- Despite progress in the maturation of EHR technology over preceding years, EHR vendors and provider users differ as to improving clinical IT in the years ahead.
That is one finding from the 2017 HIMSS Leadership and Workforce Survey released earlier this week. According to the authors of the survey, health IT has had an overall positive effect on the health industry and the US economy as a whole.
EHR adoption continues to grow as hospitals implement the technology to streamline coordinated care and equip their staff with the necessary tools to keep up with an ever-developing industry, EHR technology still falls short of its potential value in providers in delivering high-quality care efficiently.
The HIMSS survey confirmed investments in health IT and EHR technology will continue to rise this year, with the majority of providers (56 percent) and vendors/consultants (87 percent) expecting an increase in health IT budgets.
This projection falls in line with a similar conjecture made in a recent KPMG survey of College of Healthcare Information Management members (CHIME) which showed more than one-third of CIOs (38 percent) predict EHR optimization will be a major area of capital investment for them over the next three years. Thirty-six percent agreed they see their health IT budgets increasing over the next two years, as well.
Predictions like these make sense within the context of the booming health IT industry and its positive effect on the economy, especially given existing and forthcoming incentives for providers to utilize EHR technology to its fullest potential.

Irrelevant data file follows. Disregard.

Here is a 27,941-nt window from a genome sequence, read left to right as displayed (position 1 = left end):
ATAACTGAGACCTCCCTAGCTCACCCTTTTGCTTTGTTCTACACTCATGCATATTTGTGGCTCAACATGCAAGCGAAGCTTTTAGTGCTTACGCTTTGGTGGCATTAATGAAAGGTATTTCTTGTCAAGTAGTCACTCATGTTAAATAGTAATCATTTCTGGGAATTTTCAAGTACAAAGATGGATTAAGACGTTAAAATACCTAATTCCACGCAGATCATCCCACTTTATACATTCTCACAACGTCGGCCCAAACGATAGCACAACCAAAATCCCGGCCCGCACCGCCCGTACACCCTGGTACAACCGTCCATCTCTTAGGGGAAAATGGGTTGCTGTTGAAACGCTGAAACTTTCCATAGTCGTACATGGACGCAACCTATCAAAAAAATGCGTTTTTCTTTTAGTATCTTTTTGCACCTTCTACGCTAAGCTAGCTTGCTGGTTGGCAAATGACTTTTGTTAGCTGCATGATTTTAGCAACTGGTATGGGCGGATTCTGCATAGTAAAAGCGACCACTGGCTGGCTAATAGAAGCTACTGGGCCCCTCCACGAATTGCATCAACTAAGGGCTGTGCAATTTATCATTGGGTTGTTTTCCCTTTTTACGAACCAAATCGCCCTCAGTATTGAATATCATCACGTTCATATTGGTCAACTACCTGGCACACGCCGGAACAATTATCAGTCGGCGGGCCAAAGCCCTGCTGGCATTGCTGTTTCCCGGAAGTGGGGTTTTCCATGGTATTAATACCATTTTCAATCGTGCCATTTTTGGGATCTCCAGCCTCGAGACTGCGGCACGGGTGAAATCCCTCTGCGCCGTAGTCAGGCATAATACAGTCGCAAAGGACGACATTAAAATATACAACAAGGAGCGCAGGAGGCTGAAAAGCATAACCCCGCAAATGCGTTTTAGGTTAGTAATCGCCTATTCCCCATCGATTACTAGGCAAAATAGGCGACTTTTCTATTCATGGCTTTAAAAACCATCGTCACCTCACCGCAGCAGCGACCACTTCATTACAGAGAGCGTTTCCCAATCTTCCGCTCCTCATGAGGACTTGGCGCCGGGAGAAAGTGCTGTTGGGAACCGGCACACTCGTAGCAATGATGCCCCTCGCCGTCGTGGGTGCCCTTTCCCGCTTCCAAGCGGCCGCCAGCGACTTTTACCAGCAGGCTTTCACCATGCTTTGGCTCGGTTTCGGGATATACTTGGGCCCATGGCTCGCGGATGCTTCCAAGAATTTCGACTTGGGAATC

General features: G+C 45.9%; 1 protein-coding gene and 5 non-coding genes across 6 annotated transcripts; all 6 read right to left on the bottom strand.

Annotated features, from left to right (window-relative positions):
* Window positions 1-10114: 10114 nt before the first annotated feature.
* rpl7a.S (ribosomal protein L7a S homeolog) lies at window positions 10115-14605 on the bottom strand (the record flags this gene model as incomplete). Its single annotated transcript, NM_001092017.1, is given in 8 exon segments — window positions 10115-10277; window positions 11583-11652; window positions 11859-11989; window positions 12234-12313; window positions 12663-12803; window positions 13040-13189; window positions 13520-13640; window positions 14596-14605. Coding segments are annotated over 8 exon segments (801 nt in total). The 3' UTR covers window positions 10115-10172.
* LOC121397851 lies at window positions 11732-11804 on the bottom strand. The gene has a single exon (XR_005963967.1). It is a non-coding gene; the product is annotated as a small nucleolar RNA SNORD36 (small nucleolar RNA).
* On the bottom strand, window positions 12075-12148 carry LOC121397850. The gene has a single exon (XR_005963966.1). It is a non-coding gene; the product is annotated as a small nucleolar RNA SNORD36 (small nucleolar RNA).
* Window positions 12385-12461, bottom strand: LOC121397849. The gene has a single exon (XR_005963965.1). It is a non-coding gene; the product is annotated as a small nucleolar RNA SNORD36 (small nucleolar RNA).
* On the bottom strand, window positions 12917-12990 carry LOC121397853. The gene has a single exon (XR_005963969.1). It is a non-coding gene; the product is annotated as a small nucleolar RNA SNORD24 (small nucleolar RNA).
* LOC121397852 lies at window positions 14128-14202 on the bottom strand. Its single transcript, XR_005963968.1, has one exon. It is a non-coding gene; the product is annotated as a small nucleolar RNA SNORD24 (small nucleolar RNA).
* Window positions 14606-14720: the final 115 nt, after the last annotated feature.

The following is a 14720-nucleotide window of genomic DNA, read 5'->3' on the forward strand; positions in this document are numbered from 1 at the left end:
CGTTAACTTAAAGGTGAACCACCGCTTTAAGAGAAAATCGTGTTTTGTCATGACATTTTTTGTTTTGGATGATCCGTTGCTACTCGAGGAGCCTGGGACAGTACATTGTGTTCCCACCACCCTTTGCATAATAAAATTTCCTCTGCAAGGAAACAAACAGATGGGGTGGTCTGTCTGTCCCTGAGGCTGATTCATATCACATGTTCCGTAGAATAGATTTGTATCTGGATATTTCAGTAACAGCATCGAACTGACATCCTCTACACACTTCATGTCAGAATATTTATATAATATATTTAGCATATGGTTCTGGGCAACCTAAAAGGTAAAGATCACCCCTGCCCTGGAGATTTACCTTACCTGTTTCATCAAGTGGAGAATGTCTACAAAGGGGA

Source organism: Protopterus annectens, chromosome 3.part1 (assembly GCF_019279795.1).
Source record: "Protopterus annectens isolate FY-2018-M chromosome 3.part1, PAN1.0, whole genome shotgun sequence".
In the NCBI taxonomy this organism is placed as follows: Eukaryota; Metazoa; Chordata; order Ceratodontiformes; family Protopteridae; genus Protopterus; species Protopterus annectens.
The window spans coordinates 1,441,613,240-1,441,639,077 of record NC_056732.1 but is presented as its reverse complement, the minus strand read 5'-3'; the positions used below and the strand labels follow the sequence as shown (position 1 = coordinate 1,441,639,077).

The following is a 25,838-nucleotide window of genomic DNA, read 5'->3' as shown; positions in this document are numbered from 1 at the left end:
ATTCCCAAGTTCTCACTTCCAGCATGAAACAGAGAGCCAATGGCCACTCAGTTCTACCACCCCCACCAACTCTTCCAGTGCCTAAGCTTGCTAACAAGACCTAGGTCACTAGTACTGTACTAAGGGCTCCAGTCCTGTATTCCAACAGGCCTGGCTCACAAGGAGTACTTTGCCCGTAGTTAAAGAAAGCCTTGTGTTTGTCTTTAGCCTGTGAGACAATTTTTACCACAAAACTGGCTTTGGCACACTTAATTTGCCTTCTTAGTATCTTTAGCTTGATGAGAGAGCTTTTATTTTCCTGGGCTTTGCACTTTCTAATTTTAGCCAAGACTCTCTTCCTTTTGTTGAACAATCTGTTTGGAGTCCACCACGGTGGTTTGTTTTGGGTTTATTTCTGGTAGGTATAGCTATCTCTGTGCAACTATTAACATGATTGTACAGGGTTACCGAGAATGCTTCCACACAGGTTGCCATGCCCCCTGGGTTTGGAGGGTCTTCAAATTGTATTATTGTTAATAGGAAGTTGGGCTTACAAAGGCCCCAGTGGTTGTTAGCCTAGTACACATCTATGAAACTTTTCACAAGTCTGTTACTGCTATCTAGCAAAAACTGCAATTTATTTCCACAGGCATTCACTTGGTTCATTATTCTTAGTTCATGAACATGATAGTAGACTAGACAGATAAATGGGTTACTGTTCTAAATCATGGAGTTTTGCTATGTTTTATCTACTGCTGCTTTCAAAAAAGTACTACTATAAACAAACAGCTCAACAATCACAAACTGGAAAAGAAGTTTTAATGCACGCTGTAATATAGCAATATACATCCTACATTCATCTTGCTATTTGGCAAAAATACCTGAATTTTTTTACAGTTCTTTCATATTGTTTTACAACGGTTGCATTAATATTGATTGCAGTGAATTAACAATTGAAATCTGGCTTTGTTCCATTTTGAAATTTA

“Meaningful Use, HITECH and new payment models have encouraged healthcare providers to invest in EHRs, but some didn’t mesh with how doctors and nurses work,” said KPMG Advisory Managing Director Ralph Fargnoli. “A majority of doctors are dissatisfied with EHRs. We need to make these systems secure, easier to use, and interoperable across the continuum of care to effectively treat patients and uncover where quality and efficiency can be improved.”
Among a list of top clinical IT priorities, provider respondents listed EHRs as a high priority behind the likes of privacy, security, and cybersecurity; quality and patient safety; and care coordination, culture of care, and population.
While agreeing on the importance of three out of those four, health IT vendors and providers disagreed as to the priority of EHR technology with this falling several notches on the to-do lists of the former.
According to the HIMSS survey, vendors appear to be "moving on" to other endeavors while providers are still grappling with how to utilize existing EHR technology and investments. That being, said, ambulatory providers were distinct from hospitals and long-term post-acute care centers in ranking EHRs lower on a list of highest clinical IT priorities.
This inability to align priorities in health IT development could prove problematic as health organizations continue to push for newer, more efficient models of EHR technology to facilitate the transition to value-based care and true EHR interoperability.
Despite their developing interest in other projects, health IT vendors are paying some attention to the priorities and needs of larger hospitals. Providers working outside of the hospital setting, however, report vendor priorities often failing to align with their own.
While occasional discrepancies in health IT development and investment priorities exist, stakeholder groups maintain consistency in their assertion that privacy and security, care coordination, culture of care, and population health will remain priorities in 2017.
Keeping stakeholders aligned with the interests of providers is imperative in securing the resources necessary to bolster health IT in the areas providers deem to be most lacking.
With so much focus on increased spending in health technology this year, vendors and providers will need to align their interests a bit more closely in order to push EHR technology closer to its imagined potential.